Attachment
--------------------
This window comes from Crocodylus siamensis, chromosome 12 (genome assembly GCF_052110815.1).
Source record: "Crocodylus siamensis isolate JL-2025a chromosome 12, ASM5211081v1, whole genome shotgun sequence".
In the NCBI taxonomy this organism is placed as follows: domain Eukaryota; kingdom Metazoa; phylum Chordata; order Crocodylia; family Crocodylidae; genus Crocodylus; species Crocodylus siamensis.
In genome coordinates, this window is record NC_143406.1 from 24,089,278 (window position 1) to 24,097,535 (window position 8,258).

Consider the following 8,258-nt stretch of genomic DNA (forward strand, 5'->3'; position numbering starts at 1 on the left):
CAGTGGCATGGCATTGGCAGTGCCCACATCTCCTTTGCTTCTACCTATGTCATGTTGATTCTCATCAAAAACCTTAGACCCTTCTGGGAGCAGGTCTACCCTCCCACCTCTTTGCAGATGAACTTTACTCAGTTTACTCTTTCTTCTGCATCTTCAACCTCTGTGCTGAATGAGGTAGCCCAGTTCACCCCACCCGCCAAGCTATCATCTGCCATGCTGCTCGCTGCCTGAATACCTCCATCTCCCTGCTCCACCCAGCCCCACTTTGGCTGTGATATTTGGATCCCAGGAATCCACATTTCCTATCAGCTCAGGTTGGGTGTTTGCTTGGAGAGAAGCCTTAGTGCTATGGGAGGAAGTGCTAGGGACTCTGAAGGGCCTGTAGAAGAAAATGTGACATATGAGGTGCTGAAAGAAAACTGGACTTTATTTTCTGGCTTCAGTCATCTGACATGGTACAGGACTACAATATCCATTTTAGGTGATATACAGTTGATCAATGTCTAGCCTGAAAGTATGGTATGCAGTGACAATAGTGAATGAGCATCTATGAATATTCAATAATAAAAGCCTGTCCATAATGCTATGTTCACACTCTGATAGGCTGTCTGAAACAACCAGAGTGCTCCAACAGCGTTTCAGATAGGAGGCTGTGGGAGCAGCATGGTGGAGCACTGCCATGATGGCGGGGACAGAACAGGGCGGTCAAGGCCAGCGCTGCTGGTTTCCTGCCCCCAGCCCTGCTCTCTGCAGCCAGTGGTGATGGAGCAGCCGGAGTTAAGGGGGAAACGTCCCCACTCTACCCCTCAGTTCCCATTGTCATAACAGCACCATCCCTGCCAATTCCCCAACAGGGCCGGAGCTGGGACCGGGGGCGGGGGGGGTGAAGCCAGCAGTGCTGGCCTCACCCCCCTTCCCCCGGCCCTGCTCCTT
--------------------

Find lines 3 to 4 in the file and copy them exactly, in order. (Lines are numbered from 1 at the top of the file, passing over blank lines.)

In the NCBI taxonomy this organism is placed as follows: domain Eukaryota; kingdom Metazoa; phylum Chordata; order Crocodylia; family Crocodylidae; genus Crocodylus; species Crocodylus siamensis.
In genome coordinates, this window is record NC_143406.1 from 24,089,278 (window position 1) to 24,097,535 (window position 8,258).